A little past noon every day, Mike McMonagle checks the Commonwealth Court website, hoping for a ruling on same-sex marriage.
It has been a week since oral arguments in the Montgomery County case, when President Judge Dan Pellegrini promised, "I will issue a decision as soon as I can."
Pellegrini didn't give a timetable for a ruling, and his chambers said Wednesday that he had no plans to.
But with each passing day, McMonagle gets a little more worried.
"I would say, the longer the delay, the more worried our side should be. In our view," he said, "it's a very simple case to make."
McMonagle opposes same-sex marriage and led a protest on the courthouse steps after the Sept. 4 hearing in Harrisburg.
Pellegrini is weighing the Corbett administration's request to compel Montgomery County Register of Wills D. Bruce Hanes to stop issuing licenses to gay and lesbian couples in violation of a state law.
Bill Caldwell, a Norristown municipal councilman who married his partner in July, said he thought the judge's deliberations were a good sign.
"That in itself is kind of a victory," Caldwell said. "Had he been intending to stop Hanes from issuing more licenses, he would have done it right then."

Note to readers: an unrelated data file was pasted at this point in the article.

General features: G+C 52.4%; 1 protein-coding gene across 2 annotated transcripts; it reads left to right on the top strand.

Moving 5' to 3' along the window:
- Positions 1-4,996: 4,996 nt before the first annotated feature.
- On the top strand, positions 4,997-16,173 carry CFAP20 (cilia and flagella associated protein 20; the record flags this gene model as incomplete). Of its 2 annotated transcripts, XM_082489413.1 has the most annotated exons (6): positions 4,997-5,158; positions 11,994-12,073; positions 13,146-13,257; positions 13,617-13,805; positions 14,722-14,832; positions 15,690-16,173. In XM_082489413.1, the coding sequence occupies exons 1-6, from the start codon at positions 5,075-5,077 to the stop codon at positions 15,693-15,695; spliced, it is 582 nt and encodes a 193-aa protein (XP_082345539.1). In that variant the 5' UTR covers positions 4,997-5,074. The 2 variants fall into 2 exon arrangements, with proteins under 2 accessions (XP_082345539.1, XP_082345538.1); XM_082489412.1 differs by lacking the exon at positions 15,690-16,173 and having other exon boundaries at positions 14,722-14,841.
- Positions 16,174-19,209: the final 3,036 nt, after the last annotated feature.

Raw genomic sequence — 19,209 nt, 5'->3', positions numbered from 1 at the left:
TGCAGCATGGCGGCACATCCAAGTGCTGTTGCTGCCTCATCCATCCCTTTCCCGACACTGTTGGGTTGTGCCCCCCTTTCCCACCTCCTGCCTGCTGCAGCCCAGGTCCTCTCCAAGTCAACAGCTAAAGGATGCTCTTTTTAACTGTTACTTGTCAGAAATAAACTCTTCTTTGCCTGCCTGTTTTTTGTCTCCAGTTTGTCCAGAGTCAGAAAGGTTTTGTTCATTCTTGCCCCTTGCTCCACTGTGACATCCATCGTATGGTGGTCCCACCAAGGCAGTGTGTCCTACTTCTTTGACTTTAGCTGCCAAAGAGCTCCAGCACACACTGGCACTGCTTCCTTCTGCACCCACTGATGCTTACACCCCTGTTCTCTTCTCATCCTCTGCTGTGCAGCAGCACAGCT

Julia Swain, a lawyer with Fox Rothschild in Philadelphia who has been following the case, also thought that a decision would be quicker. "Judge Pellegrini was pretty clear that he was going to make a quick decision," she said. "To me, quick would have been by now."
Robert Heim, the lead attorney for same-sex couples seeking to intervene in the case, was more cautious: "There isn't a lot of law out there on this situation, and the law that exists is pretty old. So I'm sure he is looking carefully at this."
Mark Aronchick, colead counsel in an unrelated federal lawsuit challenging the constitutionality of the state's ban on same-sex marriage, said he didn't see any delay.
Aronchick said Pellegrini was dealing with "a set of knotty, procedural, preliminary issues" that could set precedent for a wide variety of future cases involving public officials and democratic actions.
"Judges act - and must act - independently of how fast or slow other people think they should," he said.
Since the hearing, 10 new marriage licenses were issued to gay and lesbian couples, bringing the total to 174. McMonagle sees that as reason enough for an expedited decision. Any more delay, he said, "has very real ramifications."